WNBA Writing Contest 2017 & Wacky Writing Contests

Fantastic news, fellow writers! The 2018 WNBA Writing Contest is officially open – and this year, there’s a brand new category. Submit your fiction, poetry, creative nonfiction/memoir, and (for the first time!) young adult fiction for the chance to win a $250 cash prize and a feature in the Bookwoman, the official publication of the WNBA. All entries are due by March 1st, 2018. For submission guidelines, check out our website and submission pageNot quite ready to enter the WNBA contest? Not to worry! Check out these weird and wacky writing competitions for some inspiration.


wacky

Charles Schulz’s character Snoopy types of an example of a cliched opening line for a novel
Courtesy of The Bulwer-Lytton Fiction Contest

The Bulwer-Lytton Fiction Contest

If you’re looking for how not to start your fiction submissions, then the Bulwer-Lytton contest is your go-to resource. This infamous contest challenges writers from across the world to write the worst possible opening line to a novel. Old cliches like “It’s a dark and stormy night” won’t get far in this weird and whimsical contest: submissions for this wacky contest are designed to be as clunky, awkward, and hilarious as possible. Check out last year’s winners here.


The winner of the 2017 Diagram Prize for the Oddest Book Title of the Year
Courtesy of Old Pond Publishing

The Diagram/The Bookseller’s Prize for the Oddest Book Title of the Year

Unsuspecting and questionably-named books beware! This award nominates five books a year whose titles are – well, a little awkward. Audiences members vote on their favorites, and the winner receives some good-natured teasing and, according to the contest description, “the adulation of millions.” Visit their website for guidelines on how to vote.


Dennis Dutton, creator of the controversial Dutton Bad Writing Award
Courtesy of TED: Ideas Worth Spreading

The Dennis Dutton Bad Writing Award

Academics still shudder at the mention of the Dutton Bad Writing Award. Sponsored by Philosophy and Literature, this short-lived contest targeted clunky, dense, and difficult to parse scholarly language. One of the award’s most controversial winners – called “stylistically lamentable” – was famed feminist scholar Judith Butler. See the 90-word sentence that earned her the award here.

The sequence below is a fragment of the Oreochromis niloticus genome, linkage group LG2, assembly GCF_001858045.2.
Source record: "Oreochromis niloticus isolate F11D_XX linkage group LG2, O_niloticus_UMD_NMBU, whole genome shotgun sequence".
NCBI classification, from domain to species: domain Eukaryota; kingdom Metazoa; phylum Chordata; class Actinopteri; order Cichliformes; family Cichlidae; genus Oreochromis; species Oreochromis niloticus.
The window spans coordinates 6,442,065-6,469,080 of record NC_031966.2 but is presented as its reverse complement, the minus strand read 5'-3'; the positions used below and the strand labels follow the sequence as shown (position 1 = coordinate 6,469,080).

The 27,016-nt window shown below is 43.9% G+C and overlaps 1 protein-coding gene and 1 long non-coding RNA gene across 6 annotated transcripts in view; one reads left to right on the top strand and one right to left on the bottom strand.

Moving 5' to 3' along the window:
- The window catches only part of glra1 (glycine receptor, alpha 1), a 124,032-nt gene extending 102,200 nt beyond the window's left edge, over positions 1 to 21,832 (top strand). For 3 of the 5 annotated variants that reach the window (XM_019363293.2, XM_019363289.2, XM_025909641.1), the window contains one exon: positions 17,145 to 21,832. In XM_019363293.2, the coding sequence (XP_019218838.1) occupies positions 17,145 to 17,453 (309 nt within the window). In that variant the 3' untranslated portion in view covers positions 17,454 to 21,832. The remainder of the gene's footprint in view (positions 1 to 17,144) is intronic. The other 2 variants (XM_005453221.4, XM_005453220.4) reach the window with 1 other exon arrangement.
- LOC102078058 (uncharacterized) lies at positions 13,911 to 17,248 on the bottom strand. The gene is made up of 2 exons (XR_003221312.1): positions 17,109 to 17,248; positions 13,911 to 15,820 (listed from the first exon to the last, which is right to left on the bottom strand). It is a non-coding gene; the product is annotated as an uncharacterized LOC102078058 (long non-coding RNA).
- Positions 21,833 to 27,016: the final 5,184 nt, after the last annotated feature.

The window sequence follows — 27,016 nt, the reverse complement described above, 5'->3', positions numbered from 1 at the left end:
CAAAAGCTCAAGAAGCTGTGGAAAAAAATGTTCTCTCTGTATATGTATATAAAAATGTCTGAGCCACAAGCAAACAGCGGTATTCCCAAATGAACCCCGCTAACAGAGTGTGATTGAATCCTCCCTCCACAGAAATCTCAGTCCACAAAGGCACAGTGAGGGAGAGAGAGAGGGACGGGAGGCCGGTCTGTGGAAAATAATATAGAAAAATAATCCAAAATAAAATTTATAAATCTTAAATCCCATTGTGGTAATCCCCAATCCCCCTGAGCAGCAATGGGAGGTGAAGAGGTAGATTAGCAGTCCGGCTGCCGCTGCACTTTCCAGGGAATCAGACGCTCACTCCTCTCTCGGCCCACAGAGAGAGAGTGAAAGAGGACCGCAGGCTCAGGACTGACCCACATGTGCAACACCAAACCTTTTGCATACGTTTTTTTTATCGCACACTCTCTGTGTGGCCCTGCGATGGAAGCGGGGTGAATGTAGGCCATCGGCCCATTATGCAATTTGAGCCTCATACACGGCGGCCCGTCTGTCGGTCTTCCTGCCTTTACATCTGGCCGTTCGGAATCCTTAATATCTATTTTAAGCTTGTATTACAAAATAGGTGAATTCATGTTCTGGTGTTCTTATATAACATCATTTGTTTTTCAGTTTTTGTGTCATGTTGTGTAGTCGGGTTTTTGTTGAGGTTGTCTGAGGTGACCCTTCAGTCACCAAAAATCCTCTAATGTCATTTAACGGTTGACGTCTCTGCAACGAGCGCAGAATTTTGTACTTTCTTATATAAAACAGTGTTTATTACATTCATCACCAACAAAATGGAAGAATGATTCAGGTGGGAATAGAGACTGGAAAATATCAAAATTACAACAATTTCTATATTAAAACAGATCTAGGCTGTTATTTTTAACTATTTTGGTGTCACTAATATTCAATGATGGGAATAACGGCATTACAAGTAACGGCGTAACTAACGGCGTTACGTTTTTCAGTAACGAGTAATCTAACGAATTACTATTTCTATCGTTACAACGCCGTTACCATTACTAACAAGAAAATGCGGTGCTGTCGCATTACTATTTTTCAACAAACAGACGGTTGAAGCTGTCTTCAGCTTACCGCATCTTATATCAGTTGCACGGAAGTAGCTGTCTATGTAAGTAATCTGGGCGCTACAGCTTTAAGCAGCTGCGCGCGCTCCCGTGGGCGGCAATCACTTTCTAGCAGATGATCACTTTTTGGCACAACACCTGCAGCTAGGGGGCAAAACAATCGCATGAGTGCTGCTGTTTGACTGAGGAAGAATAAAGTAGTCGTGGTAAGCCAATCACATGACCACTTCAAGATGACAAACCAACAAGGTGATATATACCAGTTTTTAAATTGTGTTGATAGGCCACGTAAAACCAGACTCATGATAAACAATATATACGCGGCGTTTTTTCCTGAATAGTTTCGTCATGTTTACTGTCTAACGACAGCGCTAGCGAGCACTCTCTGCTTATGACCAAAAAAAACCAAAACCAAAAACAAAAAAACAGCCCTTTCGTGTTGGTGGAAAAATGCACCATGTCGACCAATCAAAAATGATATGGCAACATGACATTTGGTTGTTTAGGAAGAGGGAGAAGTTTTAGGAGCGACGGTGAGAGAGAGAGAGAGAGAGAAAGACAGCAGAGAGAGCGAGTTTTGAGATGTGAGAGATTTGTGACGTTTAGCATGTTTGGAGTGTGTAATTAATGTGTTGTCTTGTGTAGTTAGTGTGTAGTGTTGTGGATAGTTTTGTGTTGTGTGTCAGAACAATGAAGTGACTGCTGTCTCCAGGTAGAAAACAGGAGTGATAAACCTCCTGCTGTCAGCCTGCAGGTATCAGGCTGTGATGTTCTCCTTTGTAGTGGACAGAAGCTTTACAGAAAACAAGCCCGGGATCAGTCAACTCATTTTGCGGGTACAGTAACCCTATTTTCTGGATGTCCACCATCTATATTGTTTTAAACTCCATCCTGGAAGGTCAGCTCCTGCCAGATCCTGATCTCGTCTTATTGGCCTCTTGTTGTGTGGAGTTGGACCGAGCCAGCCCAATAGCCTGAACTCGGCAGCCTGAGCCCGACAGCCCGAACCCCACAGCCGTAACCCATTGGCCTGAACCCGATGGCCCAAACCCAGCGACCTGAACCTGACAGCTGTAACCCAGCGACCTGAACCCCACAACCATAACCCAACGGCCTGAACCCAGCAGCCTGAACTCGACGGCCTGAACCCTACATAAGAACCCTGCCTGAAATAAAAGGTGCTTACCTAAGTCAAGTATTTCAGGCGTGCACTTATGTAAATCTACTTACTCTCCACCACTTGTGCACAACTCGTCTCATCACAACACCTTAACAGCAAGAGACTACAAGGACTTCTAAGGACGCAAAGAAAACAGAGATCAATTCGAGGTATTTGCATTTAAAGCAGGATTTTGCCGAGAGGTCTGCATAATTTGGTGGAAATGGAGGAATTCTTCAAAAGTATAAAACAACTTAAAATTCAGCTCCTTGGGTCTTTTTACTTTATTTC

Chalk by Doug Diaczuk, winner of the 2017 3-Day Novel Contest
Courtesy of Goodreads

3-Day Novel Contest

If you’ve mastered NaNoWriMo’s challenge to write a novel in a month, why not face an even stricter deadline? In this annual test of endurance and discipline, entrants from around the world struggle to produce a pro-grade novel in just three days. Winners are published by the contest’s imprint, 3-Day Books. For more information on this daredevil challenge and to see past winners, visit their website.


Trees and Other Poems by Alfred Joyce Kilmer, inspiration for Columbia University’s annual bad poetry contest
Courtesy of The Bulwer-Lytton Fiction Contest

Alfred Joyce Kilmer Memorial Bad Poetry Contest

Look out, poets! Sponsored by Columbia University’s Philolexian literary society, this brutal contest has made fun of alumnus and “bad poet” Alfred Joyce Kilmer every year since 1986. Entrants compose truly terrible poetry and present it before a live panel of Columbia University judges. Read the poem that inspired the contest – Kilmer’s “Trees” – and learn more about the event here.


As you prepare your submissions to the 2018 WNBA Writing Contest, keep these wacky and wonderful competitions in the back of your mind. For more information on the WNBA contest, check out our panel of brilliant judges and a list of last year’s winning entries here!

About Allison Keene

Allison Keene is an Editorial Assistant at Springer Nature Publishing and a lifelong book nerd. She primarily reads the classics, literary fiction, and young adult fiction, but any book with a strong female lead is her cup of tea.

Follow @keeneallison on Twitter.

Comments are closed